First, we hold to the death penalty, which takes away the highest freedom of all: life. In spite of knowing that again and again some poor innocent, economically disadvantaged man or woman was put to death because he or she couldn’t afford the right lawyer, and the prosecuting attorney was looking to score a big one. Second, because jury trails are so expensive (and, in spite of the requirement in the U.S. Constitution that we hold jury trials), poor people charged with crimes are encouraged to plea bargain to avoid long sentences, even if they adamantly affirm their innocence. Third, blue collar crime is treated far more harshly than white collar crime: steal a car and go to jail for 3- 5 years, but if you, as an investment broker, defraud your clients or bet against the American economy in speculative financial deals, no jail time for you (possibly a million dollar parachute deal though). And don’t even get me started on the War on Drugs in which people (often African Americans) charged with selling 2.5 grams of crack cocaine face the same charge as people (often European Americans) selling 425 grams of powder cocaine.  Therefore, any political-economic system worth its salt, should, in comparison with other other political-economic systems, have a high “Rule of Law” index, the index that determines how fairly the law treats you, regardless of your wealth, power, gender, race, religion, or ethnicity. Fourth, our punishments for crime are often more “constraining” than those in other highly developed countries. Even for non-violent crimes, our first choice of punishment is imprisonment. Why not community service and electronic monitoring? Wouldn’t that be more conducive of freedom (not to mention a heck of a lot cheaper)? And why, after a person has served his or her sentence are they no longer able to vote?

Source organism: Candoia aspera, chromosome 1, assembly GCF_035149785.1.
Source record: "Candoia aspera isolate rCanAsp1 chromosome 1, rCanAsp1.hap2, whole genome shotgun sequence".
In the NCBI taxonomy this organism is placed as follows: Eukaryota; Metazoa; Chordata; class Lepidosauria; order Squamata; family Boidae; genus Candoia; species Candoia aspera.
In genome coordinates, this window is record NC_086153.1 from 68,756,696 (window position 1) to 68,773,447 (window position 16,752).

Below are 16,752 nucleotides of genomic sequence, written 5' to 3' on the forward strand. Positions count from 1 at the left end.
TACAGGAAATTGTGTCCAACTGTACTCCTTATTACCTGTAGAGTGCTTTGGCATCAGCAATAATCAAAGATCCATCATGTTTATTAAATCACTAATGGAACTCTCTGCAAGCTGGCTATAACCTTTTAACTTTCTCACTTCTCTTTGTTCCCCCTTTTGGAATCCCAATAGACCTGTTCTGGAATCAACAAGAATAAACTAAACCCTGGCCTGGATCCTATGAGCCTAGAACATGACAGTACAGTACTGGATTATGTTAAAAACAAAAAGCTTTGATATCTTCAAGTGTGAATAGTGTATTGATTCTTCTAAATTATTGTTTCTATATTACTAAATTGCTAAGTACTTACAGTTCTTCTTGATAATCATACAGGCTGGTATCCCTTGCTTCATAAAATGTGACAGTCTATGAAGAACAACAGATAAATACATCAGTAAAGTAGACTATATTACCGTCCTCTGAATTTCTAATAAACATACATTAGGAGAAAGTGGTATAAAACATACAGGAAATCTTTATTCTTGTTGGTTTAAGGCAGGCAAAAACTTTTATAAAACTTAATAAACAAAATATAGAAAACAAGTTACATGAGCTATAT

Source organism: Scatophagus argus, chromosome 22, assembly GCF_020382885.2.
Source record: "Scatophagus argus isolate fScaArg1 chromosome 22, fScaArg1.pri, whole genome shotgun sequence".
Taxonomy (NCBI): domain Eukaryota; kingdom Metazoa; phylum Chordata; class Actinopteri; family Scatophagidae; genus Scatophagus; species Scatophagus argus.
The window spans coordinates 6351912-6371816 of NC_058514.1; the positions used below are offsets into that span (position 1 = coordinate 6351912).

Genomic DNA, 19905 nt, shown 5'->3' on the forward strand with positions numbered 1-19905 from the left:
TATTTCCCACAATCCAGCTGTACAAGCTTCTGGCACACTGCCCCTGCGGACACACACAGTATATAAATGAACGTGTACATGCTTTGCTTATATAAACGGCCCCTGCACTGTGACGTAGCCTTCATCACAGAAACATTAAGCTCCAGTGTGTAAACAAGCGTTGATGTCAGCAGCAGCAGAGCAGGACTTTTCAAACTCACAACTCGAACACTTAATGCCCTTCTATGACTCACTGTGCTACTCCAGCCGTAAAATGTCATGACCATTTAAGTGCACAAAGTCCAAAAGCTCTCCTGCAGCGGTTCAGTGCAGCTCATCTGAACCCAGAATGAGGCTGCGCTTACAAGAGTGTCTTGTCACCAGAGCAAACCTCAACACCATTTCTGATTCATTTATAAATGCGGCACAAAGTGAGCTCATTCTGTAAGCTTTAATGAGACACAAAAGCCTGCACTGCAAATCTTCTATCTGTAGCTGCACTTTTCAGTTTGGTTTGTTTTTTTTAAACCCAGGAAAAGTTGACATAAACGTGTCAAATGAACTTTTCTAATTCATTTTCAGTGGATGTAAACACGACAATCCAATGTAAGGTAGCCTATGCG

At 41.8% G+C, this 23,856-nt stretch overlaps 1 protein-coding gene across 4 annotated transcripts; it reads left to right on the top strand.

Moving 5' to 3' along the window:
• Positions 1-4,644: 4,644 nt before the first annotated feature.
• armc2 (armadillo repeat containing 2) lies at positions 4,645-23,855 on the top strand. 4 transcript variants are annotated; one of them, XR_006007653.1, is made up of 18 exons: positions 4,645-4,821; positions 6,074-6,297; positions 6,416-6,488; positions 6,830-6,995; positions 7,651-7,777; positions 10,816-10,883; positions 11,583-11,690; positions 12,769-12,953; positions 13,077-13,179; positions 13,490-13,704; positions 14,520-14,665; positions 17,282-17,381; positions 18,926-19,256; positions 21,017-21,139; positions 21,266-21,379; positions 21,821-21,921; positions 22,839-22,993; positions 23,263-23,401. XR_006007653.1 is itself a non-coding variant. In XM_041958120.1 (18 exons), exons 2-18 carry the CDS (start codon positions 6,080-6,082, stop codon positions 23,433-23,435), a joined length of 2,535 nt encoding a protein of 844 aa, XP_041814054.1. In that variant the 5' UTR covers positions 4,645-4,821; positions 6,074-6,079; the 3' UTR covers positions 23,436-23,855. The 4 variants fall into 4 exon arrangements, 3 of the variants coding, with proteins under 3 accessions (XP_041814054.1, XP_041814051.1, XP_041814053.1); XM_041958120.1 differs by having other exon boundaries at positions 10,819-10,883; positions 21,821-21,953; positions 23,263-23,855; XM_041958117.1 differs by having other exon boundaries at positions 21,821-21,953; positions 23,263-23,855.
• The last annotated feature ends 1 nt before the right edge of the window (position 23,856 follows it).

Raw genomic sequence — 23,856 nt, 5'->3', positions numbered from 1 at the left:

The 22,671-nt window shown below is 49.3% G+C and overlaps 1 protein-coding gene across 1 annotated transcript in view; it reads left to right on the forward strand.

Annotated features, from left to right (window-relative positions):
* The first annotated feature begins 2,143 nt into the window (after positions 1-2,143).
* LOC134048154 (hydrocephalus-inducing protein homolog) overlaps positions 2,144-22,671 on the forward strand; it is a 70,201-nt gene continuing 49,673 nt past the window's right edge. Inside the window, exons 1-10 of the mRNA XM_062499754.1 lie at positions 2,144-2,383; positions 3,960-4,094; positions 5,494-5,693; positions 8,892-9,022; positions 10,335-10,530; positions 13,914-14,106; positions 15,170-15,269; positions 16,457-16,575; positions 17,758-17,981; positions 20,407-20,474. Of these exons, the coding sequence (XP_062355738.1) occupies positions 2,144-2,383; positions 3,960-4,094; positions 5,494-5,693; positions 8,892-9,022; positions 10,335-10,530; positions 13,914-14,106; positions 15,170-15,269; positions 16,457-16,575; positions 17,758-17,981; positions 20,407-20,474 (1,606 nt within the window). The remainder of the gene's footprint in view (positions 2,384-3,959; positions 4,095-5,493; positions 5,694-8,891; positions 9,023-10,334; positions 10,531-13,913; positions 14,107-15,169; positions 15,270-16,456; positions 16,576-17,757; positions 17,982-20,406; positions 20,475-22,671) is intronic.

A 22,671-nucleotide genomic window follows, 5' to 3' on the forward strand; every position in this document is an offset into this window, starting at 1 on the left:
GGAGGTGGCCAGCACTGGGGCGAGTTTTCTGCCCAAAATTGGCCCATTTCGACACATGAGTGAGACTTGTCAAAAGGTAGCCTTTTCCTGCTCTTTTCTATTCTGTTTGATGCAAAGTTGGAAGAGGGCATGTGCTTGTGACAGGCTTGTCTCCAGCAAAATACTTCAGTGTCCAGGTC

Sure, the right to engage in economic markets free from government interference is important. But, it’s not the end all or be all of freedom. It’s not more important than freedom from early death and a life free from disease or disability. It’s not more important than the freedom to critically think about your life’s circumstances and to criticize those in power, a freedom enabled by a good education. It’s not more important than the freedoms granted to us by independent institutions such as the press, universities, non-profits and businesses committed to local communities. It’s not more important than freedom under a fair and just rule of law.

    And, our government has a role to play in ensuring that we, as Americans, enjoy those freedoms.  Along with its ability to protect us from foreign threats, the U.S. government should be judged on the following “freedom” indices:

    1) The life expectancy and health of the Amercican people.
    2) The literacy rates, understanding of math and science, and critical thinking skills of the American people.
    3) The number of influential institutions at the local, state, and federal level independent of government, and concentrations of wealth and power, that are devoted to asking questions, exploring new ideas, conducting basic research and questioning authority.